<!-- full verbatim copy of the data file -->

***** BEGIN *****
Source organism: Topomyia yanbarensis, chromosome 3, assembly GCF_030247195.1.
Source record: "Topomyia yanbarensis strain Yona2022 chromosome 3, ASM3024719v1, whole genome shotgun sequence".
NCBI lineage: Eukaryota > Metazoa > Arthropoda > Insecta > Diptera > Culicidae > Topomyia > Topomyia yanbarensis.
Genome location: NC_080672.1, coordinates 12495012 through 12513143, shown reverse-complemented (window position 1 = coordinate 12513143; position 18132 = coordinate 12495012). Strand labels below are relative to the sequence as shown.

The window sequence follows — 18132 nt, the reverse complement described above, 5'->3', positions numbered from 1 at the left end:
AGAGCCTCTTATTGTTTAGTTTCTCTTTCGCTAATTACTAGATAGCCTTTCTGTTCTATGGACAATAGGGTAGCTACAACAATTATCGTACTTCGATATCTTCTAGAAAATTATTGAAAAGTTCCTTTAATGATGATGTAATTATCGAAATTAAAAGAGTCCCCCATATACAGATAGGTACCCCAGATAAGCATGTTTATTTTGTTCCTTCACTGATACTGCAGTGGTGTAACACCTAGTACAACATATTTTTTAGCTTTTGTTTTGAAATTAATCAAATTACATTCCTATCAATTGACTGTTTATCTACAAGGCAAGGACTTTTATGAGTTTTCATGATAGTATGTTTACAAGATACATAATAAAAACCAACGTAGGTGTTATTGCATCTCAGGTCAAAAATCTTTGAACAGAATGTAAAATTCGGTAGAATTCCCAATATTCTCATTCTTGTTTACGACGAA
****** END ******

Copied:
Source organism: Topomyia yanbarensis, chromosome 3, assembly GCF_030247195.1.
Source record: "Topomyia yanbarensis strain Yona2022 chromosome 3, ASM3024719v1, whole genome shotgun sequence".
NCBI lineage: Eukaryota > Metazoa > Arthropoda > Insecta > Diptera > Culicidae > Topomyia > Topomyia yanbarensis.
Genome location: NC_080672.1, coordinates 12495012 through 12513143, shown reverse-complemented (window position 1 = coordinate 12513143; position 18132 = coordinate 12495012). Strand labels below are relative to the sequence as shown.

The window sequence follows — 18132 nt, the reverse complement described above, 5'->3', positions numbered from 1 at the left end:
AGAGCCTCTTATTGTTTAGTTTCTCTTTCGCTAATTACTAGATAGCCTTTCTGTTCTATGGACAATAGGGTAGCTACAACAATTATCGTACTTCGATATCTTCTAGAAAATTATTGAAAAGTTCCTTTAATGATGATGTAATTATCGAAATTAAAAGAGTCCCCCATATACAGATAGGTACCCCAGATAAGCATGTTTATTTTGTTCCTTCACTGATACTGCAGTGGTGTAACACCTAGTACAACATATTTTTTAGCTTTTGTTTTGAAATTAATCAAATTACATTCCTATCAATTGACTGTTTATCTACAAGGCAAGGACTTTTATGAGTTTTCATGATAGTATGTTTACAAGATACATAATAAAAACCAACGTAGGTGTTATTGCATCTCAGGTCAAAAATCTTTGAACAGAATGTAAAATTCGGTAGAATTCCCAATATTCTCATTCTTGTTTACGACGAA